Cracked Dam Upriver From Hanford Nuclear Reservation

B. McPherson
Expose by Seattle TV station points out danger to public by careless handling of radioactive waste.
The Wanapum Dam on the Columbia River has a large crack in a spillway pier. It is about 2inches(5 cm) wide and 65 feet long . The damage to the hydroelectric facility was discovered during a routine check by a dam worker.

Since the discovery of the crack, officials have drawn down the water behind the dam by about 26 feet to take pressure off the structure. The dam is 180 feet high and was built over 50 years ago. It is up river from another half century old dam, Priest Rapids Dam, which is 178 feet high, impounding another large lake. There is a danger that if the Wanapum Dam fails, it could overwhelm the Priest Rapids Dam and a massive wall of water would bear down on the Hanford Nuclear Reservation.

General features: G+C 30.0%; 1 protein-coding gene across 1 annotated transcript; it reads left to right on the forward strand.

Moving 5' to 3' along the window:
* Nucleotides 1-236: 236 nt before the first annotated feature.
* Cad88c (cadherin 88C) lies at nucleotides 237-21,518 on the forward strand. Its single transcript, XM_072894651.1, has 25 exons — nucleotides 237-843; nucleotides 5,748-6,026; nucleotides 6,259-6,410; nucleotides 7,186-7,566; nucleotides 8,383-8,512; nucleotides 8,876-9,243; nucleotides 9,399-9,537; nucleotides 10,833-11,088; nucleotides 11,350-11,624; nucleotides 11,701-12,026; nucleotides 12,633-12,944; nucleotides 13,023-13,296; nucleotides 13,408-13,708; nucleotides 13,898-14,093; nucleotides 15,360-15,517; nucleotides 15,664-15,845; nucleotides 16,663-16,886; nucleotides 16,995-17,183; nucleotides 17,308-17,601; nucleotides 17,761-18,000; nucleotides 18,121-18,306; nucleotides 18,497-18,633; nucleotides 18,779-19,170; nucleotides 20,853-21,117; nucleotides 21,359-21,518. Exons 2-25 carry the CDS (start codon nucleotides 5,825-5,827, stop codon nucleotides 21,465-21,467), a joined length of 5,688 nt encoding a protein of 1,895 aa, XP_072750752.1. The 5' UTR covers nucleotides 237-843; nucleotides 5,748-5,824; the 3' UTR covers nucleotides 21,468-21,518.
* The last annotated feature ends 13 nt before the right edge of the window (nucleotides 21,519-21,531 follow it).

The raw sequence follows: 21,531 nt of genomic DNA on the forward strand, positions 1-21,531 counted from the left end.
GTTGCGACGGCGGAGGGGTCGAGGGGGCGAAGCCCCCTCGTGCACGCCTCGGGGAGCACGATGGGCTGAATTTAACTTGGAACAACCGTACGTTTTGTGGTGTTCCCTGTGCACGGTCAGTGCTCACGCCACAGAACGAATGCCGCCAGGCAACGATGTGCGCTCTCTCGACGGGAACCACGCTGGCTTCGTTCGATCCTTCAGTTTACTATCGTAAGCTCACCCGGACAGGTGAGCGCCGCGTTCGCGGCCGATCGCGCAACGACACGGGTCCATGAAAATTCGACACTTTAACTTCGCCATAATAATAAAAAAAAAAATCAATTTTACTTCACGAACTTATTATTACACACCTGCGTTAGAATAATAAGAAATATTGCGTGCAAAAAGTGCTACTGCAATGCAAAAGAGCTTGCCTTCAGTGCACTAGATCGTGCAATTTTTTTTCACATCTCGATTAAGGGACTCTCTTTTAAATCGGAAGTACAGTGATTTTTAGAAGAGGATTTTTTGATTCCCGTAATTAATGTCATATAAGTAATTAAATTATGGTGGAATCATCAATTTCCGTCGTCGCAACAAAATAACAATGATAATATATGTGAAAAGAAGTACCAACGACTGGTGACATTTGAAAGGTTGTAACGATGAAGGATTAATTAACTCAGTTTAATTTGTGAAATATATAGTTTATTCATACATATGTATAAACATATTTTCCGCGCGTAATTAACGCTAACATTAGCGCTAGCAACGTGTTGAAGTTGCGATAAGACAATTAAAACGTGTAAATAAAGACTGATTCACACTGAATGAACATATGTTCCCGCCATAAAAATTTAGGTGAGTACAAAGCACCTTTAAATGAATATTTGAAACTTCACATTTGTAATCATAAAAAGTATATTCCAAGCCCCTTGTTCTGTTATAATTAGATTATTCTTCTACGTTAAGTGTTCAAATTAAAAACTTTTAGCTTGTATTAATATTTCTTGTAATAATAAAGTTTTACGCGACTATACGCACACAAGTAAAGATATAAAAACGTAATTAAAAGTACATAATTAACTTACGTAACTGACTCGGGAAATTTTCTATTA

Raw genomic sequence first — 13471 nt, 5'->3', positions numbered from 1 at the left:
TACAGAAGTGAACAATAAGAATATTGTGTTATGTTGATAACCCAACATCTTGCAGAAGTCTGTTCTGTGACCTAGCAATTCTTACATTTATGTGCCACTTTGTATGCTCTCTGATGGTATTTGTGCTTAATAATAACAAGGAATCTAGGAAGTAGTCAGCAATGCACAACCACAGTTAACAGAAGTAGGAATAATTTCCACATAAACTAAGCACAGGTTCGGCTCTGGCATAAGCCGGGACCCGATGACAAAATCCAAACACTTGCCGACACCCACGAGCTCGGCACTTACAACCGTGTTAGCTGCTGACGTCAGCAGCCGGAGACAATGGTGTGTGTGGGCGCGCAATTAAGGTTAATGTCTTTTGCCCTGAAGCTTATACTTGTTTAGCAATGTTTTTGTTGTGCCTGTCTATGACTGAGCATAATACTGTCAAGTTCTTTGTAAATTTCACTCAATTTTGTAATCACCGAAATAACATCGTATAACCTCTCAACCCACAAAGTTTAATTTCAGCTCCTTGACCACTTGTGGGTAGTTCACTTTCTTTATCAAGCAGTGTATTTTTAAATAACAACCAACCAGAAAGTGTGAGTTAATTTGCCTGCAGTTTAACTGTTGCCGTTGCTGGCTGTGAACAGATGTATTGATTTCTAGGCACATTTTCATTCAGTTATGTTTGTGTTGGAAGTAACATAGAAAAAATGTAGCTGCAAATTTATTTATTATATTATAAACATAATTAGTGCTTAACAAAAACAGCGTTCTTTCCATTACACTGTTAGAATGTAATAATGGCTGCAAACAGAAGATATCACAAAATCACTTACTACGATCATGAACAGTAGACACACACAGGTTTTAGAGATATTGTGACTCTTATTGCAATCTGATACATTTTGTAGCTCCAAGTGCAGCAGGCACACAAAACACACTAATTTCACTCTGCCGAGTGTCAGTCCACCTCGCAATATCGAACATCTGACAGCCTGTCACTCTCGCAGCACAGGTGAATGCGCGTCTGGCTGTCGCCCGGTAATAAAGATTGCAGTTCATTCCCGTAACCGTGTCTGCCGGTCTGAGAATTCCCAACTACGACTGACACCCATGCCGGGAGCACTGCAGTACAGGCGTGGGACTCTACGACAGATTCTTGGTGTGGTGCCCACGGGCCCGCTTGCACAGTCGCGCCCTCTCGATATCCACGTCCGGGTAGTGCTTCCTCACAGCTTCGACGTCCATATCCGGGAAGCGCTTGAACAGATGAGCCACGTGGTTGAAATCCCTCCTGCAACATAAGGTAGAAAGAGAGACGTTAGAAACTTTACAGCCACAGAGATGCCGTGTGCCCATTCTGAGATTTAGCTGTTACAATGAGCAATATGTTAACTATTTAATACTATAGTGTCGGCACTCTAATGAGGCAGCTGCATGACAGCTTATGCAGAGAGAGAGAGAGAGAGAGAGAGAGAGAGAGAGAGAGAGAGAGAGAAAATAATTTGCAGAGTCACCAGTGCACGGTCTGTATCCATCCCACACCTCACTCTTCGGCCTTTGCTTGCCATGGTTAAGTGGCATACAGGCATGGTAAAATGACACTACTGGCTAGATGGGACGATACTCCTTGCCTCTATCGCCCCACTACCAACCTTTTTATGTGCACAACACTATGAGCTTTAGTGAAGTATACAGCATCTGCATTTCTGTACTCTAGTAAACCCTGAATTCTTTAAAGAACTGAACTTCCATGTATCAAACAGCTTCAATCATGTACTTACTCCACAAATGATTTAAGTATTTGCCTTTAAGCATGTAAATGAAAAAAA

The Hanford site was developed during the Second World War and produced the fissionable material for the first atomic bomb. It became the main production centre during the Cold War producing  weapons grade plutonium. At its height of production nine nuclear reactors were built with five plutonium processing plants on the grounds. All except one nuclear reactor has been entombed in concrete, but the original one does not have a containment shell.

The wartime attitude left safety far down on the priority scale. Today the area stores 53 million US gallons of liquid radioactive material, 25 million cubic feet of solid radioactive material and has contaminated about 200 square miles of groundwater. From time to time the Columbia River receives it.

It does not take a nuclear physicist to image the massive toxic contamination that would result if the upriver dams fail.

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